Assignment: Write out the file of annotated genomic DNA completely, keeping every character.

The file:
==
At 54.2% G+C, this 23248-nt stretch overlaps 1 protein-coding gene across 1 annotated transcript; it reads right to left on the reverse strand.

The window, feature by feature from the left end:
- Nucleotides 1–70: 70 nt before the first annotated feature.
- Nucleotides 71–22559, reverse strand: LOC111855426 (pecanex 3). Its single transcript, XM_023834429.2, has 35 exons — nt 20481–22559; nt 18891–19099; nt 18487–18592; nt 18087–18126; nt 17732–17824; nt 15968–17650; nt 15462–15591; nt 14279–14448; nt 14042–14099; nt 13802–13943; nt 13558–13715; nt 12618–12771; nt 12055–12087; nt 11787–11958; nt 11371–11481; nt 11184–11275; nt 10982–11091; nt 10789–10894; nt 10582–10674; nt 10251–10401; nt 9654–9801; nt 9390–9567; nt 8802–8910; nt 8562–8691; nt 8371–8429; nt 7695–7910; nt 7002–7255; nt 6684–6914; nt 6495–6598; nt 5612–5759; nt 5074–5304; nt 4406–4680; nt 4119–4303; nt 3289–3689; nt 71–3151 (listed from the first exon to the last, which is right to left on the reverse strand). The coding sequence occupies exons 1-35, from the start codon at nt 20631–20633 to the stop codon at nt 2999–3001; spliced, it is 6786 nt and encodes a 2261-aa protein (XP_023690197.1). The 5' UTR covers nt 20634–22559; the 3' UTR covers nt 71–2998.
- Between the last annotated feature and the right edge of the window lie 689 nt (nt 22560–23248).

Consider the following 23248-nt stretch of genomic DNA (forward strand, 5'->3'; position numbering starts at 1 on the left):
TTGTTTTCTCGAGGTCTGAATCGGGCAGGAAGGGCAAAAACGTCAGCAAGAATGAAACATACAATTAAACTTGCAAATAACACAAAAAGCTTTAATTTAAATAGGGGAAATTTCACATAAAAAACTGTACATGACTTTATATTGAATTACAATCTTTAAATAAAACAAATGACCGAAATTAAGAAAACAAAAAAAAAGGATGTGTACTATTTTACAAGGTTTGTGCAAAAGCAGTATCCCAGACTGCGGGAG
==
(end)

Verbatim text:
At 54.2% G+C, this 23248-nt stretch overlaps 1 protein-coding gene across 1 annotated transcript; it reads right to left on the reverse strand.

The window, feature by feature from the left end:
- Nucleotides 1–70: 70 nt before the first annotated feature.
- Nucleotides 71–22559, reverse strand: LOC111855426 (pecanex 3). Its single transcript, XM_023834429.2, has 35 exons — nt 20481–22559; nt 18891–19099; nt 18487–18592; nt 18087–18126; nt 17732–17824; nt 15968–17650; nt 15462–15591; nt 14279–14448; nt 14042–14099; nt 13802–13943; nt 13558–13715; nt 12618–12771; nt 12055–12087; nt 11787–11958; nt 11371–11481; nt 11184–11275; nt 10982–11091; nt 10789–10894; nt 10582–10674; nt 10251–10401; nt 9654–9801; nt 9390–9567; nt 8802–8910; nt 8562–8691; nt 8371–8429; nt 7695–7910; nt 7002–7255; nt 6684–6914; nt 6495–6598; nt 5612–5759; nt 5074–5304; nt 4406–4680; nt 4119–4303; nt 3289–3689; nt 71–3151 (listed from the first exon to the last, which is right to left on the reverse strand). The coding sequence occupies exons 1-35, from the start codon at nt 20631–20633 to the stop codon at nt 2999–3001; spliced, it is 6786 nt and encodes a 2261-aa protein (XP_023690197.1). The 5' UTR covers nt 20634–22559; the 3' UTR covers nt 71–2998.
- Between the last annotated feature and the right edge of the window lie 689 nt (nt 22560–23248).

Consider the following 23248-nt stretch of genomic DNA (forward strand, 5'->3'; position numbering starts at 1 on the left):
TTGTTTTCTCGAGGTCTGAATCGGGCAGGAAGGGCAAAAACGTCAGCAAGAATGAAACATACAATTAAACTTGCAAATAACACAAAAAGCTTTAATTTAAATAGGGGAAATTTCACATAAAAAACTGTACATGACTTTATATTGAATTACAATCTTTAAATAAAACAAATGACCGAAATTAAGAAAACAAAAAAAAAGGATGTGTACTATTTTACAAGGTTTGTGCAAAAGCAGTATCCCAGACTGCGGGAG